Smithsonian’s New Display Explores Historic Tobacco Advertising

Follows the Evolution of Cigarette Ads From the 1920s to 1960s
April 4, 2019
In a graphic poster a man with glasses smiles at a carton of cigarettes
The Smithsonian’s National Museum of American History will look at the power of advertising and marketing through “More Doctors Smoke Camels: A Close Reading of Historical Advertising” a display opening Friday, April 5 and running through March 2020. On view at the Archives Center, the gallery will feature a small selection of tobacco advertisements from the museum’s extensive collections on the history of advertising

Five print ads and a cover from the Saturday Evening Post as well as a video of four television commercials and four additional print ads will be on display. A number of tobacco advertisements are also featured in the museum’s permanent exhibition, “American Enterprise.”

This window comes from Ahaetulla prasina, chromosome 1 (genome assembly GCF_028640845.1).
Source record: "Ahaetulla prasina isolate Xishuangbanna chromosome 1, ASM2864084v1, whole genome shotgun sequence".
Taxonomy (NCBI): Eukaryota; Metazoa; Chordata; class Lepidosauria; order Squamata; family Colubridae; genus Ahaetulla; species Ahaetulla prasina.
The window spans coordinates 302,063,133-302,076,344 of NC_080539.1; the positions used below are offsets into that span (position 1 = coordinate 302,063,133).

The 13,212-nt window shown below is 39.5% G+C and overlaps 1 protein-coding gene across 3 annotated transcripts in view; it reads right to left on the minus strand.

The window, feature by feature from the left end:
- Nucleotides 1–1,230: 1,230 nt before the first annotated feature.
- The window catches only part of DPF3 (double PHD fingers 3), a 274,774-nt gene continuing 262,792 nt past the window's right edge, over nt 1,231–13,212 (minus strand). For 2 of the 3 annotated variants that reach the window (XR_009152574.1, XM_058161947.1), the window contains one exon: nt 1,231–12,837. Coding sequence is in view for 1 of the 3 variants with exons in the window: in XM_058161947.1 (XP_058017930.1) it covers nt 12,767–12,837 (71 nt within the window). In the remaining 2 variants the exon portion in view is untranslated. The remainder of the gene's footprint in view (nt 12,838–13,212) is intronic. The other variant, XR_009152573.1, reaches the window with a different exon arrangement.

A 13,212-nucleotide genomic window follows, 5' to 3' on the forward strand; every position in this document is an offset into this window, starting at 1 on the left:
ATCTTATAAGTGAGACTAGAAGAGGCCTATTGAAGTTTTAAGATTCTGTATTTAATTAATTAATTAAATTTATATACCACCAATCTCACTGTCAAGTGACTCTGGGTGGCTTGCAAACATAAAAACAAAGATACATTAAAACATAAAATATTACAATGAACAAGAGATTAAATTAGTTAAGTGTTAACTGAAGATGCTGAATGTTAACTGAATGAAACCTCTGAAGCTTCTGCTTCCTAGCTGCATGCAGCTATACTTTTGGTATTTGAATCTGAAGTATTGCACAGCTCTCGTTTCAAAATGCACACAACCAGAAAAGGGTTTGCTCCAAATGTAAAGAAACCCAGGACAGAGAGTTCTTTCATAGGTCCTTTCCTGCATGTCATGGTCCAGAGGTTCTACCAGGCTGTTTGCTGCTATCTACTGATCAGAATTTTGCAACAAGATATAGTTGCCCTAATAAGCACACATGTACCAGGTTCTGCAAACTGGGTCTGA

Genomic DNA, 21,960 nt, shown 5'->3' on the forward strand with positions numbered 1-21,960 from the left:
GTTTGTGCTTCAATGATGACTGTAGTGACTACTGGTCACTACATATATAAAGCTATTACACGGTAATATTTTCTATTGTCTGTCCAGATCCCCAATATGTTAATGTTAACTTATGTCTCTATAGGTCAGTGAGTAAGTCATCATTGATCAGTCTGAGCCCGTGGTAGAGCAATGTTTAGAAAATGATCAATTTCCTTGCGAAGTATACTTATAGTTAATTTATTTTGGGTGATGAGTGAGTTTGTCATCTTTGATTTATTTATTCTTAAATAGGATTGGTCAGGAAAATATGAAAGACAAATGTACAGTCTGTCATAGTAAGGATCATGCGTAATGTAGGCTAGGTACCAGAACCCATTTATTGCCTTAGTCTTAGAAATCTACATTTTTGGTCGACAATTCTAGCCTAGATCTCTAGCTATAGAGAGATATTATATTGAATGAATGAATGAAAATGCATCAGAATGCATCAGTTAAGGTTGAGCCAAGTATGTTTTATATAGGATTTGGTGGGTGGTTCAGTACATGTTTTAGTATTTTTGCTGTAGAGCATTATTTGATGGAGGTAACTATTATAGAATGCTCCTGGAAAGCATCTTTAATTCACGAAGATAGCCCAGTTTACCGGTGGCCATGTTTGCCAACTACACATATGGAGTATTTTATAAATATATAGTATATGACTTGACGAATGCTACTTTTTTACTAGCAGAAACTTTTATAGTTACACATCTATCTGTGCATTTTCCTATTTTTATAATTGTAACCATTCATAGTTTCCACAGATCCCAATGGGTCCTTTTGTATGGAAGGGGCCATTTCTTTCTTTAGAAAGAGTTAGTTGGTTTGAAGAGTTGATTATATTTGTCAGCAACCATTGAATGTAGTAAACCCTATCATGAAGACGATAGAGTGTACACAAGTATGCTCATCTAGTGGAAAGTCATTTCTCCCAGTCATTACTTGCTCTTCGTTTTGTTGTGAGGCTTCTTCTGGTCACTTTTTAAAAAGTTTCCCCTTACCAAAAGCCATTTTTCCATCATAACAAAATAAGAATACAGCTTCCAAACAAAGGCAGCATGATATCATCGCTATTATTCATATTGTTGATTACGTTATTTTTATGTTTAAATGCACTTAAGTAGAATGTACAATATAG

The Archive Center holds large collections on the history of advertising, including a group of tobacco advertisements donated by Dr. Robert K. Jackler and his wife, artist Laurie M. Jackler. 

Studies show that tobacco causes cancer, but from the 1920s to the 1960s, advertisers used representations of medical professionals to ease concerns about the health risks related to smoking. The focus of the display will be on the ad campaigns and methods used to promote cigarettes from a specific era to provide visitors with media literacy tools and historic context.

Through incomparable collections, rigorous research and dynamic public outreach, the National Museum of American History explores the infinite richness and complexity of American history. It helps people understand the past in order to make sense of the present and shape a more informed future. The museum is located on Constitution Avenue N.W., between 12th and 14th streets, and is open daily from 10 a.m. to 5:30 p.m. (closed Dec. 25). Admission is free. For more information, visit http://americanhistory.si.edu. For Smithsonian information, the public may call (202) 633-1000.
 
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